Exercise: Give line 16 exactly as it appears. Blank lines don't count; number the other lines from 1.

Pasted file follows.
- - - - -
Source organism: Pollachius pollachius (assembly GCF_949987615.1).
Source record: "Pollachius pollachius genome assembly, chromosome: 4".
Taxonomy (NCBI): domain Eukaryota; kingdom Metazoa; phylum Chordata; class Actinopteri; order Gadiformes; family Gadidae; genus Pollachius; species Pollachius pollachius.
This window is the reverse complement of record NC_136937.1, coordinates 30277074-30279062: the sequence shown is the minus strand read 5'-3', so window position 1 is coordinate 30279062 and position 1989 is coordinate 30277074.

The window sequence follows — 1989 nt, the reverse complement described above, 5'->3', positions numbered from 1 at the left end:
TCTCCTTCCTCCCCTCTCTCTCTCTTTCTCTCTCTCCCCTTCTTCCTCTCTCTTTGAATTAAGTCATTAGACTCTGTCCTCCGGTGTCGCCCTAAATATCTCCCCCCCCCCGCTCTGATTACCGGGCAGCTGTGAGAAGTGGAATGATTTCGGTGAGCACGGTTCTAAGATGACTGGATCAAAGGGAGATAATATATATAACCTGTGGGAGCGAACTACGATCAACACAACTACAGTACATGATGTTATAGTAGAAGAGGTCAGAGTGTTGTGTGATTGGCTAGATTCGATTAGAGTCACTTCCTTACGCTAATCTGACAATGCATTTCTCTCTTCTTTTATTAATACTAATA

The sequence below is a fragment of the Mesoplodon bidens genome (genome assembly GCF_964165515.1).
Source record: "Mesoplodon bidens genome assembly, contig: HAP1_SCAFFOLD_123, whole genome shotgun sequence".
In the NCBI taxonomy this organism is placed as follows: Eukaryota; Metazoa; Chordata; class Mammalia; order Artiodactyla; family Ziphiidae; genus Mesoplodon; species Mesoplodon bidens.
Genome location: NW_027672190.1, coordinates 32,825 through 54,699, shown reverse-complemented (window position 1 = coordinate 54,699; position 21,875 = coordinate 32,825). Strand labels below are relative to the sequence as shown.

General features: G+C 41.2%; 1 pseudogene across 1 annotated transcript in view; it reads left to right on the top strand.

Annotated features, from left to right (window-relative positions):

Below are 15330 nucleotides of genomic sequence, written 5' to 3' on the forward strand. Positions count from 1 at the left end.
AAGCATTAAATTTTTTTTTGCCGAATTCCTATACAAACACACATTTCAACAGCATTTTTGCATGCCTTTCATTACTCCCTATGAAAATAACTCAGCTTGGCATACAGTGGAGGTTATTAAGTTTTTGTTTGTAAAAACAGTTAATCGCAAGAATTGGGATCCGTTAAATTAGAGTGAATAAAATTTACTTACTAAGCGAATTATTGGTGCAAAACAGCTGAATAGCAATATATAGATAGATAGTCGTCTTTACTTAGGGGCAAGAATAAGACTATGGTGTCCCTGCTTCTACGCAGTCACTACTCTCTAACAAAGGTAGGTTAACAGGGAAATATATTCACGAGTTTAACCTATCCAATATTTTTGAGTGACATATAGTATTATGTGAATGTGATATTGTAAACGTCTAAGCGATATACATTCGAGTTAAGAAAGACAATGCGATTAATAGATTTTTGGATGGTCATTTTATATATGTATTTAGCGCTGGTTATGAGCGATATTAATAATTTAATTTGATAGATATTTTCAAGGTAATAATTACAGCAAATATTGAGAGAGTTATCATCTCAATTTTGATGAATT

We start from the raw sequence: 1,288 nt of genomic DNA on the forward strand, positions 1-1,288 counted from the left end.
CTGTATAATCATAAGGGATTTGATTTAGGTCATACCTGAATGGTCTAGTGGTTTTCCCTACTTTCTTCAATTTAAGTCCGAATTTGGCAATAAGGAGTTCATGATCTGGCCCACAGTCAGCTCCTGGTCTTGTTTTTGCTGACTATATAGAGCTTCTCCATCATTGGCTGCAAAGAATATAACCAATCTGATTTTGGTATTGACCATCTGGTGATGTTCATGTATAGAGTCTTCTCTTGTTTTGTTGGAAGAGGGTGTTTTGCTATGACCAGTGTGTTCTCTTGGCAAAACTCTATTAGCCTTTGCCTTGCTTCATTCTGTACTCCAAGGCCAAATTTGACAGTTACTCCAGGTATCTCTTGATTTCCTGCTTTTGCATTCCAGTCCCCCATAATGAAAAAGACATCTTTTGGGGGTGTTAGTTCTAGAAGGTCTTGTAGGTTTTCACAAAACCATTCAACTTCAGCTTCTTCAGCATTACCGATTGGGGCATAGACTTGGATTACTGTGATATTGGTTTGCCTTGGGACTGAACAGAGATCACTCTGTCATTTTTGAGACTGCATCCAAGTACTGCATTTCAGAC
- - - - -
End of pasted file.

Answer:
CTGTATAATCATAAGGGATTTGATTTAGGTCATACCTGAATGGTCTAGTGGTTTTCCCTACTTTCTTCAATTTAAGTCCGAATTTGGCAATAAGGAGTTCATGATCTGGCCCACAGTCAGCTCCTGGTCTTGTTTTTGCTGACTATATAGAGCTTCTCCATCATTGGCTGCAAAGAATATAACCAATCTGATTTTGGTATTGACCATCTGGTGATGTTCATGTATAGAGTCTTCTCTTGTTTTGTTGGAAGAGGGTGTTTTGCTATGACCAGTGTGTTCTCTTGGCAAAACTCTATTAGCCTTTGCCTTGCTTCATTCTGTACTCCAAGGCCAAATTTGACAGTTACTCCAGGTATCTCTTGATTTCCTGCTTTTGCATTCCAGTCCCCCATAATGAAAAAGACATCTTTTGGGGGTGTTAGTTCTAGAAGGTCTTGTAGGTTTTCACAAAACCATTCAACTTCAGCTTCTTCAGCATTACCGATTGGGGCATAGACTTGGATTACTGTGATATTGGTTTGCCTTGGGACTGAACAGAGATCACTCTGTCATTTTTGAGACTGCATCCAAGTACTGCATTTCAGAC